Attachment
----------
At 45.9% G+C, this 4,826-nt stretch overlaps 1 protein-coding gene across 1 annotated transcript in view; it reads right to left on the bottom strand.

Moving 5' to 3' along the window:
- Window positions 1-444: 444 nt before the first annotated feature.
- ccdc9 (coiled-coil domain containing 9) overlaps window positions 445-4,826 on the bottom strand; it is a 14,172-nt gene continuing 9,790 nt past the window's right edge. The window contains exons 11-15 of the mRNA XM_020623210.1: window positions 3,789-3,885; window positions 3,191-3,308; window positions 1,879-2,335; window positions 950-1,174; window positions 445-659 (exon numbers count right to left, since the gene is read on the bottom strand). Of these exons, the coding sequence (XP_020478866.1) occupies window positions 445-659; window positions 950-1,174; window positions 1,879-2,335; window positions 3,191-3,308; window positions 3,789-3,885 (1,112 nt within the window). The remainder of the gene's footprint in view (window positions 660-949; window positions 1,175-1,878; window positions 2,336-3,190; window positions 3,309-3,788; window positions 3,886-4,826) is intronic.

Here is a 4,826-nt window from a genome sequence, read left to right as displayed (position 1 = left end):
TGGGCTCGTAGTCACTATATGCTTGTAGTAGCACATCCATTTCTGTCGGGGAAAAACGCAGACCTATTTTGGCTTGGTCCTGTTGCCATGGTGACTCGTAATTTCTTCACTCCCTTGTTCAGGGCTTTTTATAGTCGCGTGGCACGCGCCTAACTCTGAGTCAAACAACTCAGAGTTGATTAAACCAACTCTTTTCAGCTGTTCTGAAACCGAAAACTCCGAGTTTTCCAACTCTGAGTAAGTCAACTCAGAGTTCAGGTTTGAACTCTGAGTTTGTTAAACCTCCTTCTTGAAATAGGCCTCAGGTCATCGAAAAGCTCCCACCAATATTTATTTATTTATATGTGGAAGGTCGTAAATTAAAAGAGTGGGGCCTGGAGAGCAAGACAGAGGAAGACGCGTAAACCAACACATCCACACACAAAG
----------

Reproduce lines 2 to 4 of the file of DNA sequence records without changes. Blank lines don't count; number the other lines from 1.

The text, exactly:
Moving 5' to 3' along the window:
- Window positions 1-444: 444 nt before the first annotated feature.
- ccdc9 (coiled-coil domain containing 9) overlaps window positions 445-4,826 on the bottom strand; it is a 14,172-nt gene continuing 9,790 nt past the window's right edge. The window contains exons 11-15 of the mRNA XM_020623210.1: window positions 3,789-3,885; window positions 3,191-3,308; window positions 1,879-2,335; window positions 950-1,174; window positions 445-659 (exon numbers count right to left, since the gene is read on the bottom strand). Of these exons, the coding sequence (XP_020478866.1) occupies window positions 445-659; window positions 950-1,174; window positions 1,879-2,335; window positions 3,191-3,308; window positions 3,789-3,885 (1,112 nt within the window). The remainder of the gene's footprint in view (window positions 660-949; window positions 1,175-1,878; window positions 2,336-3,190; window positions 3,309-3,788; window positions 3,886-4,826) is intronic.